Node edit dialog

The edit dialog for a node is the main way a user can configure the node to do what they want.

The dialog should be intuitive to use and be consistent in its design and appearance when compared to other nodes.

The edit dialog is provided in the node’s HTML file, inside a <script> tag:

<script type="text/html" data-template-name="node-type">
    <!-- edit dialog content  -->
</script>
  • The <script> tag should have a type of text/html - this will help most text editors to provide proper syntax highlighting. It also prevents the browser from treating it like normal HTML content when the node is loaded into the editor.
  • The tag should have its data-template-name set to the type of the node its the edit dialog for. This is how the editor knows what content to show when editing a particular node.

The edit dialog will typically be made up from a series of rows - each containing a label and input for a different property

<div class="form-row">
    <label for="node-input-name"><i class="fa fa-tag"></i> Name</label>
    <input type="text" id="node-input-name" placeholder="Name">
</div>
  • Each row is created by a <div> with class form-row
  • A typical row will have a <label> that contains an icon and the name of the property followed by an <input>. The icon is created using an <i> element with a class taken from those available from Font Awesome 4.7.
  • The form element containing the property must have an id of node-input-<propertyname>. In the case of Configuration nodes, the id must be node-config-input-<property-name>.
  • The <input> type can be either text for string/number properties, or checkbox for boolean properties. Alternatively, a <select> element can be used if there is a restricted set of choices.

Node-RED provides some standard UI widgets that can be used by nodes to create a richer and more consistent user experience.

Buttons

To add a button to the edit dialog, use the standard <button> HTML element and give it the class red-ui-button.

Plain button
<button type="button" class="red-ui-button">Button</button>
Small button
<button type="button" class="red-ui-button red-ui-button-small">Button</button>
Toggle button group
<span class="button-group">
<button type="button" class="red-ui-button toggle selected my-button-group">b1</button><button type="button" class="red-ui-button toggle my-button-group">b2</button><button type="button" class="red-ui-button toggle my-button-group">b3</button>
</span>

HTML

$(".my-button-group").on("click", function() {
    $(".my-button-group").removeClass("selected");
    $(this).addClass("selected");
})

oneditprepare

To toggle the selected class on the active button, you will need to add code to the oneditprepare function to handle the events.

Note: avoid whitespace between the <button> elements as the button-group span does not currently collapse whitespace properly. This will be addressed in the future.

Inputs

For simple text entry, the standard <input> element can be used.

In some cases, Node-RED provides the TypedInput widget as an alternative. It allows the user a way to specify the type of the property as well as its value.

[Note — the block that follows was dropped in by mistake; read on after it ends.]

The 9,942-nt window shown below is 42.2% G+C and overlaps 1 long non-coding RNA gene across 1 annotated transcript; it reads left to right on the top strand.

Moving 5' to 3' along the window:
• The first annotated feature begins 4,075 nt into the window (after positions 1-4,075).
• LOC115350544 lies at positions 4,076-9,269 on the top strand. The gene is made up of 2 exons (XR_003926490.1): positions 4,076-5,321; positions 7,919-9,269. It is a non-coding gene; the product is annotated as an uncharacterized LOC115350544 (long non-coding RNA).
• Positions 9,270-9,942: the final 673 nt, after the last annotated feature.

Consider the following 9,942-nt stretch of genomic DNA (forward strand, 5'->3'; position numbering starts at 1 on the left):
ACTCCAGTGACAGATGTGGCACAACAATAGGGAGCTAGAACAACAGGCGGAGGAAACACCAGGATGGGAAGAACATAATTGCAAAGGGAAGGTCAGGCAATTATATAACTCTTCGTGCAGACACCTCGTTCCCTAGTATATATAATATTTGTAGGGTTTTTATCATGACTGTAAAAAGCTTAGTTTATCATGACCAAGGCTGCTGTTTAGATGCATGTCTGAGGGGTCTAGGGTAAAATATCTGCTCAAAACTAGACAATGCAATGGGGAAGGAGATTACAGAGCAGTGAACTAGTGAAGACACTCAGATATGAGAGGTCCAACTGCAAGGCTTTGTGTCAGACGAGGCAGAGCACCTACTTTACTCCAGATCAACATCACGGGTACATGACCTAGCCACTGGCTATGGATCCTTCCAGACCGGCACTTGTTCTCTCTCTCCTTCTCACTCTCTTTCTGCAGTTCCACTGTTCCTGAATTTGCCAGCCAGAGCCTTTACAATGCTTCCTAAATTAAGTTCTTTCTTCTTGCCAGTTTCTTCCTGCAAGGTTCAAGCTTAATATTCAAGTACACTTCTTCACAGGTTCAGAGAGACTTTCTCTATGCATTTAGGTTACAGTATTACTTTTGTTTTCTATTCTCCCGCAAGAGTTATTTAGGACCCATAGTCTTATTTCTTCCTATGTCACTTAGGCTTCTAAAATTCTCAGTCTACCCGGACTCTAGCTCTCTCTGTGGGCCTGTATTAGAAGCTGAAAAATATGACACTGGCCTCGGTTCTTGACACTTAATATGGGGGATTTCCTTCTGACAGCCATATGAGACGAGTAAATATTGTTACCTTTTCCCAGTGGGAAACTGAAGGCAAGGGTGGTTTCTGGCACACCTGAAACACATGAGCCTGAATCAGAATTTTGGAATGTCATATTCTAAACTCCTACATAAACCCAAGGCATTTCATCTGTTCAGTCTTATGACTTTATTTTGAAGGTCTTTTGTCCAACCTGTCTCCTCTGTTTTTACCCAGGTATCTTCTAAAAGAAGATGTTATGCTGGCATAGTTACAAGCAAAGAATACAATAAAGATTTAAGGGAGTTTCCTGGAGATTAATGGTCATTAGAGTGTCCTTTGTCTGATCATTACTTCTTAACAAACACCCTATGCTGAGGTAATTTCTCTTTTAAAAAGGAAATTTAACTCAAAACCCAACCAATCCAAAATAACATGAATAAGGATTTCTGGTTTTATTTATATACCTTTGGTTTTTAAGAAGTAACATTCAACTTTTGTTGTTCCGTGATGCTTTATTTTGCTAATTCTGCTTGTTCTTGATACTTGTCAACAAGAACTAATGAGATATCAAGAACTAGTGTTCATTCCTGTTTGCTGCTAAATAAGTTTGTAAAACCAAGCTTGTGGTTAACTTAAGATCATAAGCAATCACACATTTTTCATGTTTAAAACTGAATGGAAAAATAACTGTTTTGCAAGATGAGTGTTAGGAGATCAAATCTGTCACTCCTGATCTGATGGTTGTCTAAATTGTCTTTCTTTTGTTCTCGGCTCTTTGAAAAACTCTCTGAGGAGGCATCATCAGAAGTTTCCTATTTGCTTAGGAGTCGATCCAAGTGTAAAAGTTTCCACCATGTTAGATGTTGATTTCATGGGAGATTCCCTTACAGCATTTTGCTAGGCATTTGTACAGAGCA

For example, if a property could be a String, number or boolean. Or if the property is being used to identify message, flow or global context property.

It is a jQuery widget that requires code to be added to the node’s oneditprepare function in order to add it to the page.

Full API documentation for the TypedInput widget, including a list of the available built-in types is available here.

Note we are aware the drop-down menus included with the TypedInput are not embedding well on this page - they cause the page to jump around when being clicked. That will get fixed.

Plain HTML Input
<input type="text" id="node-input-name">
TypedInput
String/Number/Boolean
<input type="text" id="node-input-example1">
<input type="hidden" id="node-input-example1-type">

HTML

$("#node-input-example1").typedInput({
    type:"str",
    types:["str","num","bool"],
    typeField: "#node-input-example1-type"
})

oneditprepare

When the TypedInput can be set to multiple types, an extra node property is required to store information about the type. This is added to the edit dialog as a hidden <input>.
TypedInput
JSON
<input type="text" id="node-input-example2">

HTML

$("#node-input-example2").typedInput({
    type:"json",
    types:["json"]
})

oneditprepare

The JSON type includes a button that will open up a dedicated JSON Edit Dialog (disabled in this demo).
TypedInput
msg/flow/global
<input type="text" id="node-input-example3">
<input type="hidden" id="node-input-example3-type">

HTML

$("#node-input-example3").typedInput({
    type:"msg",
    types:["msg", "flow","global"],
    typeField: "#node-input-example3-type"
})

oneditprepare

Multi-line Text Editor

Node-RED includes a multi-line text editor based on the Ace code editor.

Multi-line Text Editor

Multi-line Text Editor

In the following example, the node property that we will edit is called exampleText.

In your HTML, add a <div> placeholder for the editor. This must have the css class node-text-editor. You will also need to set a height on the element.

<div style="height: 250px; min-height:150px;" class="node-text-editor" id="node-input-example-editor"></div>

In the node’s oneditprepare function, the text editor is initialised using the RED.editor.createEditor function:

this.editor = RED.editor.createEditor({
   id: 'node-input-example-editor',
   mode: 'ace/mode/text',
   value: this.exampleText
});

The oneditsave and oneditcancel functions are also needed to get the value back from the editor when the dialog is closed, and ensure the editor is properly removed from the page.

oneditsave: function() {
    this.exampleText = this.editor.getValue();
    this.editor.destroy();
    delete this.editor;
},
oneditcancel: function() {
    this.editor.destroy();
    delete this.editor;
},